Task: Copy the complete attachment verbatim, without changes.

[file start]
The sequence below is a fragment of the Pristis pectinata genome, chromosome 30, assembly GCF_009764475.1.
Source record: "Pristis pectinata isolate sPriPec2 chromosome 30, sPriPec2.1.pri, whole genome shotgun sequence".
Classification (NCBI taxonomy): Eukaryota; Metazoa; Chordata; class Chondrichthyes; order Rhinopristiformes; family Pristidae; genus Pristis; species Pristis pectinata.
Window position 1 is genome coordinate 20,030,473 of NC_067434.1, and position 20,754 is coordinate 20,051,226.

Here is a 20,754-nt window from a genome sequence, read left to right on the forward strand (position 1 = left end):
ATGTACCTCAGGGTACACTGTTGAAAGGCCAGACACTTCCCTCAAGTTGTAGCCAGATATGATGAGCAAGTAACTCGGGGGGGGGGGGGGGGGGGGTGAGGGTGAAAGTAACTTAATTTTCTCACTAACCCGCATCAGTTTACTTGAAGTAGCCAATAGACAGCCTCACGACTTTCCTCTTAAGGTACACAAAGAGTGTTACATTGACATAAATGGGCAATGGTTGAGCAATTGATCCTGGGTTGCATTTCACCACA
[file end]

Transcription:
The sequence below is a fragment of the Pristis pectinata genome, chromosome 30, assembly GCF_009764475.1.
Source record: "Pristis pectinata isolate sPriPec2 chromosome 30, sPriPec2.1.pri, whole genome shotgun sequence".
Classification (NCBI taxonomy): Eukaryota; Metazoa; Chordata; class Chondrichthyes; order Rhinopristiformes; family Pristidae; genus Pristis; species Pristis pectinata.
Window position 1 is genome coordinate 20,030,473 of NC_067434.1, and position 20,754 is coordinate 20,051,226.

Here is a 20,754-nt window from a genome sequence, read left to right on the forward strand (position 1 = left end):
ATGTACCTCAGGGTACACTGTTGAAAGGCCAGACACTTCCCTCAAGTTGTAGCCAGATATGATGAGCAAGTAACTCGGGGGGGGGGGGGGGGGGGGTGAGGGTGAAAGTAACTTAATTTTCTCACTAACCCGCATCAGTTTACTTGAAGTAGCCAATAGACAGCCTCACGACTTTCCTCTTAAGGTACACAAAGAGTGTTACATTGACATAAATGGGCAATGGTTGAGCAATTGATCCTGGGTTGCATTTCACCACA